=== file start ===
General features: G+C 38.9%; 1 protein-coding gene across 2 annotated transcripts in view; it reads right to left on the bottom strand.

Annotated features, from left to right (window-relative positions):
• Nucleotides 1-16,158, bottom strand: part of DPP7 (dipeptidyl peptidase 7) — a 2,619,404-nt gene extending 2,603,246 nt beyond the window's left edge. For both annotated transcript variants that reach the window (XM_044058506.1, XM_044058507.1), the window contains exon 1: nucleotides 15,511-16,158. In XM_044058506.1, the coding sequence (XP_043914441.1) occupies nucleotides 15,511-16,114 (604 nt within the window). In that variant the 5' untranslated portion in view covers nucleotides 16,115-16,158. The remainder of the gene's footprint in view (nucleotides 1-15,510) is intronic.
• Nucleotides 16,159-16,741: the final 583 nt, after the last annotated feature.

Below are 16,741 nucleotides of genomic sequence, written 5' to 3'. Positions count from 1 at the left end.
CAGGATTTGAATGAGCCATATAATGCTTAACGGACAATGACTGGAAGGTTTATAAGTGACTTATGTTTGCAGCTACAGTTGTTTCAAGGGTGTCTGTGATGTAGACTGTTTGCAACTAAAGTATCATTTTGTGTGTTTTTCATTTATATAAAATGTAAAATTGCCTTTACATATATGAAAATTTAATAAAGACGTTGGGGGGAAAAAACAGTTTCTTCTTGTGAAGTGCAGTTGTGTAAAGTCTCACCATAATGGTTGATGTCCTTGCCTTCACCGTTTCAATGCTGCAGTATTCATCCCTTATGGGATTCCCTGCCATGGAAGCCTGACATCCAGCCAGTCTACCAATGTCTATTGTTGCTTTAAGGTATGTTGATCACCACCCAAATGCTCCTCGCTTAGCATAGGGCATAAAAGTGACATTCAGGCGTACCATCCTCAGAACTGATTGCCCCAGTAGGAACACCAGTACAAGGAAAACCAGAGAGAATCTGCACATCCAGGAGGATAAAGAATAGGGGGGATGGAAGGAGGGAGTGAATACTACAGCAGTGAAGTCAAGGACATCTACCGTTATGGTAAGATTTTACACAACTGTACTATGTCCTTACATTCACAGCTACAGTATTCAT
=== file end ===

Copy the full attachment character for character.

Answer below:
General features: G+C 38.9%; 1 protein-coding gene across 2 annotated transcripts in view; it reads right to left on the bottom strand.

Annotated features, from left to right (window-relative positions):
• Nucleotides 1-16,158, bottom strand: part of DPP7 (dipeptidyl peptidase 7) — a 2,619,404-nt gene extending 2,603,246 nt beyond the window's left edge. For both annotated transcript variants that reach the window (XM_044058506.1, XM_044058507.1), the window contains exon 1: nucleotides 15,511-16,158. In XM_044058506.1, the coding sequence (XP_043914441.1) occupies nucleotides 15,511-16,114 (604 nt within the window). In that variant the 5' untranslated portion in view covers nucleotides 16,115-16,158. The remainder of the gene's footprint in view (nucleotides 1-15,510) is intronic.
• Nucleotides 16,159-16,741: the final 583 nt, after the last annotated feature.

Below are 16,741 nucleotides of genomic sequence, written 5' to 3'. Positions count from 1 at the left end.
CAGGATTTGAATGAGCCATATAATGCTTAACGGACAATGACTGGAAGGTTTATAAGTGACTTATGTTTGCAGCTACAGTTGTTTCAAGGGTGTCTGTGATGTAGACTGTTTGCAACTAAAGTATCATTTTGTGTGTTTTTCATTTATATAAAATGTAAAATTGCCTTTACATATATGAAAATTTAATAAAGACGTTGGGGGGAAAAAACAGTTTCTTCTTGTGAAGTGCAGTTGTGTAAAGTCTCACCATAATGGTTGATGTCCTTGCCTTCACCGTTTCAATGCTGCAGTATTCATCCCTTATGGGATTCCCTGCCATGGAAGCCTGACATCCAGCCAGTCTACCAATGTCTATTGTTGCTTTAAGGTATGTTGATCACCACCCAAATGCTCCTCGCTTAGCATAGGGCATAAAAGTGACATTCAGGCGTACCATCCTCAGAACTGATTGCCCCAGTAGGAACACCAGTACAAGGAAAACCAGAGAGAATCTGCACATCCAGGAGGATAAAGAATAGGGGGGATGGAAGGAGGGAGTGAATACTACAGCAGTGAAGTCAAGGACATCTACCGTTATGGTAAGATTTTACACAACTGTACTATGTCCTTACATTCACAGCTACAGTATTCAT